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Take a Hike: 7 Hiking Tips for Beginners and Beyond

7 tips to help guide you on a safe and enjoyable hike!

Go take a hike – LITERALLY! Hiking has incredible benefits for mental and physical health. It can help get you into better shape, reduce stress and even improve brain health. Some people may be intimidated or even overwhelmed by the idea of hiking, but don’t allow the thoughts of, “I’m not in good enough shape to hike” or “I’m afraid of getting lost” steer you away from stepping out into nature. Hiking is a great, low-impact cardio workout that is fun, scenic and can be enjoyed with friends and family!

And whether you’re trekking it through the Pacific Crest Trail, the Appalachian Mountains, or your local park trail, there are a few things you need to know before you tie up those shoelaces and head out. Here are 7 hiking tips to help guide you on a safe and enjoyable hike! 

1. Familiarize yourself with the trail

Plan out your trails, especially if you are a beginner. You will want to determine the type of trail and the difficulty level before you go. AllTrails is a great app to download that has access to over 100,000 trail maps. This app will tell you the trail type, difficulty, elevation gain, time, route type and more! It also has a GPS tracker that allows you to follow your trail, so you don’t get lost. A big challenge for any hiker can be making the right turns at each trail junction and keeping your bearing. Not all areas get the best cell service, so it is best you bring a paper map, too (just in case). 

2. Find a hiking partner or group

While hiking alone can be a form of meditation for some, it can also be dangerous should anything happen while out on the trail. Unless you are an advanced hiker, it’s always best to travel with friends or family members. If you are a beginner, bring an experienced hiker along to help show you the ropes.

3. Check the weather

Hiking in inclement weather conditions can be dangerous. If the weather forecast doesn’t look good, it’s best to reschedule for another day. It’s also important to remember that weather conditions on mountains can drastically differ from the current conditions in your town. In any event, be prepared for a random afternoon rain shower or changing temperatures. You never know when that hot summer day will transition into a downpour.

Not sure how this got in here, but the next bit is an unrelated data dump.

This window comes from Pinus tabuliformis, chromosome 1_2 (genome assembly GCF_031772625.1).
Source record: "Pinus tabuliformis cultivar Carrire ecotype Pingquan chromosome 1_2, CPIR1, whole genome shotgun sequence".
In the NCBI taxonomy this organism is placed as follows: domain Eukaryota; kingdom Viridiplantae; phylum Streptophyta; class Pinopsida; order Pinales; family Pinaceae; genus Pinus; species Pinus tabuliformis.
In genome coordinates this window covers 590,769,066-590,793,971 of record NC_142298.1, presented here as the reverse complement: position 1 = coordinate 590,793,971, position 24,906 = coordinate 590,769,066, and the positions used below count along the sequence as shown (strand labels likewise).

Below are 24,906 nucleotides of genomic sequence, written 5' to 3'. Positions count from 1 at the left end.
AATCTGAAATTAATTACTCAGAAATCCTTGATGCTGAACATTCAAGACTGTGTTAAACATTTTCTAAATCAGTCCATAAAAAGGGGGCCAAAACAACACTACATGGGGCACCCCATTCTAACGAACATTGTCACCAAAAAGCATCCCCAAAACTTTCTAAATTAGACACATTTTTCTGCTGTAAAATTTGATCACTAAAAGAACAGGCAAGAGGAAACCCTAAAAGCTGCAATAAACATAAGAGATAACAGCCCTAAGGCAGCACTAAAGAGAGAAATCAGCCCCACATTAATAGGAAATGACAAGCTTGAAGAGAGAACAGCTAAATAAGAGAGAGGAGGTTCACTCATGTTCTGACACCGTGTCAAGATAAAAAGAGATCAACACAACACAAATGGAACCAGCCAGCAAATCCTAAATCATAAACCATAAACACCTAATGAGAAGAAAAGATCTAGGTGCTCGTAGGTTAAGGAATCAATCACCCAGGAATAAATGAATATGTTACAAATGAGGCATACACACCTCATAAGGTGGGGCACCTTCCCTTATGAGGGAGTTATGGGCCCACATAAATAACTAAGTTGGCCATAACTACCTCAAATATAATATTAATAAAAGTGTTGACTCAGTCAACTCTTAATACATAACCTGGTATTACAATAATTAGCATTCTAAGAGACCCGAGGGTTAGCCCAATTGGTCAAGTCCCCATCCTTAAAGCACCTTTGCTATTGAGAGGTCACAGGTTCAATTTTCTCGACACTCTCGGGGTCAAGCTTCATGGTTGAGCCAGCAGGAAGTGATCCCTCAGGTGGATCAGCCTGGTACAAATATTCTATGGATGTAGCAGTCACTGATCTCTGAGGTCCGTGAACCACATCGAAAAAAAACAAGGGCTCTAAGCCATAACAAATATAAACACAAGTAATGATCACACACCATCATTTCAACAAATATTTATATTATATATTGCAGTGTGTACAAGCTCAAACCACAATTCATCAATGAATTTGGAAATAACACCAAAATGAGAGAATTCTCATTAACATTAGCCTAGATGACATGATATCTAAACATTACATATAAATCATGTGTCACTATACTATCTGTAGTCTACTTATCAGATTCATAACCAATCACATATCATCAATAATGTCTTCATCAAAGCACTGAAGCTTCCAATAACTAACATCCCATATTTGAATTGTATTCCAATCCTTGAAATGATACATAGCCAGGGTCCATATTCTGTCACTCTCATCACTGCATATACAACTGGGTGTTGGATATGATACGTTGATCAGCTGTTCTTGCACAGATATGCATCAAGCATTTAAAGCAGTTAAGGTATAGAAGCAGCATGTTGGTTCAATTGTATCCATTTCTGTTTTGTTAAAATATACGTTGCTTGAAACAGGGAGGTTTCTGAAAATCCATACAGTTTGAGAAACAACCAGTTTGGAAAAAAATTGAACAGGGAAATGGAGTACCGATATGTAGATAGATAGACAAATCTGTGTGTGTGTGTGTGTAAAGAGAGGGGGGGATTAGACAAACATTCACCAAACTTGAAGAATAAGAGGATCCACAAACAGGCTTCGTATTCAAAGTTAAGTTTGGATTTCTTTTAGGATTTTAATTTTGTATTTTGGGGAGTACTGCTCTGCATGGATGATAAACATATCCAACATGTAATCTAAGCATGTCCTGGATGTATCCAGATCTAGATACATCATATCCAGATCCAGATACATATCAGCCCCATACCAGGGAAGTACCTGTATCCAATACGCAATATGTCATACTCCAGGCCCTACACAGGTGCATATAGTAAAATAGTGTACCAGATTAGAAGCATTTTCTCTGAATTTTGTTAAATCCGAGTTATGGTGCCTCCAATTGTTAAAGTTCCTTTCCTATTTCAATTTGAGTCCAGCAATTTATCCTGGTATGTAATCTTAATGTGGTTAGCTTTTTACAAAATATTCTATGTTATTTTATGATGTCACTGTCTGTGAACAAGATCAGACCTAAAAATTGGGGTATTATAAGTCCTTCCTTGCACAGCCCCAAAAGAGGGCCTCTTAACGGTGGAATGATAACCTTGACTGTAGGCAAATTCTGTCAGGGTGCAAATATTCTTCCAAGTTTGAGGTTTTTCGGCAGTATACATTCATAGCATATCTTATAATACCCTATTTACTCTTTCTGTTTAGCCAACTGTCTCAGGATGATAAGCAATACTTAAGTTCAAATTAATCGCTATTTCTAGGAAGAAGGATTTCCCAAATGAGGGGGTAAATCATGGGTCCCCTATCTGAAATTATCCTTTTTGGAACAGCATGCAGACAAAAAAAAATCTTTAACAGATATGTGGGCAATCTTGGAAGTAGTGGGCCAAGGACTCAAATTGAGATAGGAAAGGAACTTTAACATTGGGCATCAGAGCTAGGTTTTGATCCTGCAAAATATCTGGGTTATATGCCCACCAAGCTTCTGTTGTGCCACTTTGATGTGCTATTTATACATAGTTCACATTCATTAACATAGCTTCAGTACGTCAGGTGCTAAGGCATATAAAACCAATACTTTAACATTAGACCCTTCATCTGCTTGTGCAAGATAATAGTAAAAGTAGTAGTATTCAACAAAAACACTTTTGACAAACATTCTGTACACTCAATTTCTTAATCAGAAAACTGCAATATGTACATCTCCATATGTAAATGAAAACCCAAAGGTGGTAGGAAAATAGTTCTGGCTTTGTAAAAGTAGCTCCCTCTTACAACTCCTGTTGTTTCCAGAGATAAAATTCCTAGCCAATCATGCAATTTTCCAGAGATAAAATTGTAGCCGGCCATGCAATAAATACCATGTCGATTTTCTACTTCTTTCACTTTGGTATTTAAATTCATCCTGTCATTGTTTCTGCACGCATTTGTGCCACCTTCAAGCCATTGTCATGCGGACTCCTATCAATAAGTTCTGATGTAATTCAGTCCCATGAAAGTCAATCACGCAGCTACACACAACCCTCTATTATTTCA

4. Pack the essentials

For a day hike, it’s best to keep your backpack light. Here are some important items to bring with you:

    • First aid kit
    • Food and snacks (Easy, convenient grab-n-go snacks like Crispy Fruit are perfect to bring on the trails!)
    • Water (hydrate, hydrate, hydrate!)
    • Whistle
    • Sunscreen
    • Flashlight
    • Extra clothes (depending on weather)

Remember, keep it light! The less you carry, the more enjoyable the hike will be.

5. Let someone know where you are

Whether you are planning a quick hike at your local town park or driving 2 hours away for an incredible trail you saw on Instagram, you should let someone know where you will be. Give one of your contacts a “check in” time. If they have not heard from you before the designated time, have them check up on you. Be sure to leave them a window of time that allows for extra breaks or even a wrong turn. 

6. Leave no trace

Keep nature beautiful! Make sure everything you bring to the trail leaves with you. Be respectful of nature’s gifts, as well as other hikers. Nothing should be left behind (snack wrappers, empty water bottles, etc.) The seven Leave No Trace principles provides a framework of best practices for anyone visiting the outdoors:

  • Plan ahead and prepare
  • Travel and camp on durable surfaces
  • Dispose of waste properly
  • Leave what you find
  • Minimize campfire impacts
  • Respect wildlife
  • Be considerate of other visitors

7. Bring your furry friends

Hiking with your four-legged friend not only provides them with great exercise, but also gives their noses and brains a work out, too! Make sure your dog is capable of the physical exertion involved in a hike, especially in the summer. Dogs can overheat on hot days. Bring dog food, water, and waste bags. Also, be sure to find out if your trail allows pets before you go.

You’re all set for your hike! Good luck and remember to be safe, have fun and enjoy the trip! 

-Gabriella Costantini